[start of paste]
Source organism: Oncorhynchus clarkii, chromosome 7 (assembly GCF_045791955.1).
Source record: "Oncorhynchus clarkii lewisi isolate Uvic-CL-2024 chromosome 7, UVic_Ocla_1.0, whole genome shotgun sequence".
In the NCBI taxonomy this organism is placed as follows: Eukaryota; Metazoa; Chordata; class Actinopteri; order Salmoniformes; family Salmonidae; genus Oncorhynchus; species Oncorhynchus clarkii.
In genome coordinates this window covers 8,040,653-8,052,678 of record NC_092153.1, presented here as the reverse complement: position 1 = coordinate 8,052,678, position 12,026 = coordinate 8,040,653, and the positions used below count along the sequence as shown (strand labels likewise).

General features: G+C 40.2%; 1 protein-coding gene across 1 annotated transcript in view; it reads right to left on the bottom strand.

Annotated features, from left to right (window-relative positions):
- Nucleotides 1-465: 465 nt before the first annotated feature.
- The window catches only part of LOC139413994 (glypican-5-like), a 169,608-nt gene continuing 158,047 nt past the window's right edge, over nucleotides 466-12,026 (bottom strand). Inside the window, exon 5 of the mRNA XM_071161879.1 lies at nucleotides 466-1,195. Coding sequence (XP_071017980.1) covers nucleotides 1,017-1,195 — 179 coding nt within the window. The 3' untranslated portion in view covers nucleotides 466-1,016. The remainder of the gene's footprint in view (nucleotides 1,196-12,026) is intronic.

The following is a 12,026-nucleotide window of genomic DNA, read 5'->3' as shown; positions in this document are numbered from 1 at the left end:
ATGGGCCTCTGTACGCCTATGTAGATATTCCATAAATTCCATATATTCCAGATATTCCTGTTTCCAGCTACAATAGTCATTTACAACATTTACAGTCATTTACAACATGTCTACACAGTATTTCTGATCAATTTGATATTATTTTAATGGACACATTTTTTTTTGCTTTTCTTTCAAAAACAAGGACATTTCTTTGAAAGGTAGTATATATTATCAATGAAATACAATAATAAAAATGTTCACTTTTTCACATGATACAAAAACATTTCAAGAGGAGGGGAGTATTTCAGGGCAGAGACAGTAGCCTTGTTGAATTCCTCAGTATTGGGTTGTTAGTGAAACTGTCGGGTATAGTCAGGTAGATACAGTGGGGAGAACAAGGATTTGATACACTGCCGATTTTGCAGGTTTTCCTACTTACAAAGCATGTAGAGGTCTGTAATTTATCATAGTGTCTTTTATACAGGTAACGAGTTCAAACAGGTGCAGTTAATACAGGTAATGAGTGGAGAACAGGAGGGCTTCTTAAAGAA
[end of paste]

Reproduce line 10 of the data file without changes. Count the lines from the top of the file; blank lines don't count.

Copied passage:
ATGGGCCTCTGTACGCCTATGTAGATATTCCATAAATTCCATATATTCCAGATATTCCTGTTTCCAGCTACAATAGTCATTTACAACATTTACAGTCATTTACAACATGTCTACACAGTATTTCTGATCAATTTGATATTATTTTAATGGACACATTTTTTTTTGCTTTTCTTTCAAAAACAAGGACATTTCTTTGAAAGGTAGTATATATTATCAATGAAATACAATAATAAAAATGTTCACTTTTTCACATGATACAAAAACATTTCAAGAGGAGGGGAGTATTTCAGGGCAGAGACAGTAGCCTTGTTGAATTCCTCAGTATTGGGTTGTTAGTGAAACTGTCGGGTATAGTCAGGTAGATACAGTGGGGAGAACAAGGATTTGATACACTGCCGATTTTGCAGGTTTTCCTACTTACAAAGCATGTAGAGGTCTGTAATTTATCATAGTGTCTTTTATACAGGTAACGAGTTCAAACAGGTGCAGTTAATACAGGTAATGAGTGGAGAACAGGAGGGCTTCTTAAAGAA